Voicemail manager 220 receives request 215 and passes the request to metadata manager 225 to process. Metadata manager 225 searches saved message store 230 for metadata that match user 200's request. Metadata manager 225 locates an audible introduction that matches user 200's criteria, and retrieves audible introduction 235 from saved message store 230. Voicemail manager 220 sends audible introduction 240 to user 200 through phone network 210. User 200 listens to audible introduction 245 and determines whether he wishes to listen to the voicemail message associated with audible introduction 245.

If user 200 does not wish to listen to the voicemail message associated with audible introduction 245, user 200 may send a second request 205 with different metadata search criteria to voicemail manager 220. On the other hand, if user 200 wishes to listen to the voicemail associated with audible introduction 245, user 200 sends message request 250 to voicemail manager 220 through phone network 210. Message request 250 instructs voicemail manager 220 to provide the voicemail message corresponding to audible introduction 245.

Voicemail manager 220 receives message request 260 and passes the message request to metadata manager 225. Metadata manager retrieves message 270 from saved message store 230. Message 270 is the message which is associated with audible introduction 235. Voicemail manager 220 sends message 280 to user 200 through phone network 210. User 200 listens to message 290 and may perform basic voicemail activities such as deleting the message or forwarding the message. User 200 may also decide to change or add metadata information associated with the voicemail message in which case user 200 proceeds through a sequence of steps to add or modify metadata (see FIGS. 3, 4, 8, and corresponding text for further details regarding metadata association).

FIG. 3 is a flowchart showing steps taken in reviewing voicemail messages and determining whether to associate an audible introduction with the voicemail message. Message review processing commences at 300, whereupon processing receives a request from user 315 which instructs processing to provide a voicemail message (step 310). Processing retrieves a first voicemail message from message store 325 at step 320. The first voicemail message may be a recent message from a caller that user 315 has not yet heard. Processing sends the first voicemail message to user 315 at step 330.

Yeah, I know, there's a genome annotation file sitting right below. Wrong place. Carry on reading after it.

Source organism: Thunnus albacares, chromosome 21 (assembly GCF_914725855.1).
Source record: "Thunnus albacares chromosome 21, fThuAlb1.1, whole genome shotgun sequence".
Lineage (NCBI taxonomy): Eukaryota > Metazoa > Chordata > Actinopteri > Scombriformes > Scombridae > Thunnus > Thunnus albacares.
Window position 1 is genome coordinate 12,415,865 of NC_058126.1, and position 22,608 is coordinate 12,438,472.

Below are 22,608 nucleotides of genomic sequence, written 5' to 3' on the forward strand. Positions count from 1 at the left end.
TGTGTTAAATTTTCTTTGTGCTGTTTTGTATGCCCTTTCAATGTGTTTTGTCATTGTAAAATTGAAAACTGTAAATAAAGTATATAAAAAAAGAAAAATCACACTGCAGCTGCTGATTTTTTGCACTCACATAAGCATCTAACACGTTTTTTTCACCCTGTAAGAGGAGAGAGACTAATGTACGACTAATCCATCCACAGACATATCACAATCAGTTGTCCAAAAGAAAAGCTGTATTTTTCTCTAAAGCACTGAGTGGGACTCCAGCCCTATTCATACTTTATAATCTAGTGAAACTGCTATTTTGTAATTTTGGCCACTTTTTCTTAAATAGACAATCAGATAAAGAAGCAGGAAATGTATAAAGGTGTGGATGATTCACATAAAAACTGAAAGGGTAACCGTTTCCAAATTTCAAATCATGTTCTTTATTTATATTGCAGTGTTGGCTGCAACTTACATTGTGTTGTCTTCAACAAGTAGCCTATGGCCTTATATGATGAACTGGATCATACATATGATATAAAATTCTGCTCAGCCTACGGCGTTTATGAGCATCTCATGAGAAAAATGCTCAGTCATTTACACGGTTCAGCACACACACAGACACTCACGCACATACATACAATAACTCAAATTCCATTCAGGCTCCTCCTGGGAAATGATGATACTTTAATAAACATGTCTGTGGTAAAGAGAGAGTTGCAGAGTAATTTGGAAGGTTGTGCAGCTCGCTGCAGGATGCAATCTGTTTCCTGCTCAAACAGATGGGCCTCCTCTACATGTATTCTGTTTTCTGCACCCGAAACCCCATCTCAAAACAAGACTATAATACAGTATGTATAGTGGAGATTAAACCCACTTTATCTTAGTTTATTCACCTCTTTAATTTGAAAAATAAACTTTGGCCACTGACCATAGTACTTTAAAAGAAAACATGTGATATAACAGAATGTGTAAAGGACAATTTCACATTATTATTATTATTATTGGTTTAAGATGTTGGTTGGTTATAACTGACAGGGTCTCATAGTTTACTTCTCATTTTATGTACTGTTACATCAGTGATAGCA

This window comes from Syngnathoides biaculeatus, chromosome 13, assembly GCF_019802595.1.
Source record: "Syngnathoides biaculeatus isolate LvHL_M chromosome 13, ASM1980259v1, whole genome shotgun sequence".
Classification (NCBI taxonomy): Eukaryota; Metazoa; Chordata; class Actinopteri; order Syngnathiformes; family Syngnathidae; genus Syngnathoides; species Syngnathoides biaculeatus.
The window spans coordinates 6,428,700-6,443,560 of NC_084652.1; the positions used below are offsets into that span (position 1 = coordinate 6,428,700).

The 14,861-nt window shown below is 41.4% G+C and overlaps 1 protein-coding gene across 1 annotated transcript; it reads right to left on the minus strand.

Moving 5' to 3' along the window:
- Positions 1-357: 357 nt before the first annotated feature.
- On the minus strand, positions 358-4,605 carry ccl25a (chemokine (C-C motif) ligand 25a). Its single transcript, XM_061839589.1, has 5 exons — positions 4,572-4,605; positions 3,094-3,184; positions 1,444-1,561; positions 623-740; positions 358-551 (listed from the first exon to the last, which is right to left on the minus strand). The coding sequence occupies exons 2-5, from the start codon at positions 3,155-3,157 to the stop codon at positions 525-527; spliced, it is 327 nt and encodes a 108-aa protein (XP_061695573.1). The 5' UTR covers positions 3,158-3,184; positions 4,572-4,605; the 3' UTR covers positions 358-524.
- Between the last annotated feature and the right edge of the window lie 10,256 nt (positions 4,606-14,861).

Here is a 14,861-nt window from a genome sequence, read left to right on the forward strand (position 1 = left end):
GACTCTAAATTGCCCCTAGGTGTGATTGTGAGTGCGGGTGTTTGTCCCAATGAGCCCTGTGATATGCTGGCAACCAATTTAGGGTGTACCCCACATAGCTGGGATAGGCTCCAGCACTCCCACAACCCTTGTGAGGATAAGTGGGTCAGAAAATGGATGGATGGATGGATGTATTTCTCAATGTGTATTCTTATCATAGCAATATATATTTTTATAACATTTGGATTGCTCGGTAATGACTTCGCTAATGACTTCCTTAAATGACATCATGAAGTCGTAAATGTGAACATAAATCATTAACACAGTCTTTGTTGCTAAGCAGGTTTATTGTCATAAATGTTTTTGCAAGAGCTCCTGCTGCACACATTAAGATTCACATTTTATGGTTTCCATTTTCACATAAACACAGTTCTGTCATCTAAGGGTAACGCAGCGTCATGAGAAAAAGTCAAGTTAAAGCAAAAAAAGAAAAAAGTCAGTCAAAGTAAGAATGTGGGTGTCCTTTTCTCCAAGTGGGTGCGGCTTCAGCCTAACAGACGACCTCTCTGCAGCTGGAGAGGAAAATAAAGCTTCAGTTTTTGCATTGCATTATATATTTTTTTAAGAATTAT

User 315 listens to the first voicemail message and decides a course of action. User 315 may delete the voicemail message, forward the voicemail message to a colleague, save the voicemail message, or save the voicemail message and associate an audible introduction with the voicemail message. For example, user 315 may have stepped out from a meeting and wish to add an audible introduction to the voicemail message which informs user 315 as to the content of the voicemail message (see FIG. 5 and corresponding text regarding message retrieval).

Processing receives user 315's action request at step 340. A determination is made as to whether user 315 wishes to associate an audible introduction with the voicemail message (step 350). If user 315 does not wish to associate an audible introduction with the voicemail message, decision 350 branches to “No” branch 352 bypassing message storage steps. In one embodiment, processing may proceed through existing art voicemail decision steps, such as deleting the voicemail, storing the voicemail without an audible introduction, or forwarding the voicemail to a colleague.

On the other hand, if user 315 wishes to associate an audible introduction with the voicemail message, decision 350 branches to “Yes” branch 358 whereupon the voicemail message is processed (pre-defined process block 360, see FIG. 4 and corresponding text for further details). In one embodiment, user 315 may wish to change an existing audible introduction in which decision 350 branches to “Yes” branch 358. Audible introductions and corresponding voicemails are stored in saved message store 365. Saved message store 365 may be stored on a non-volatile storage area, such as a computer hard drive.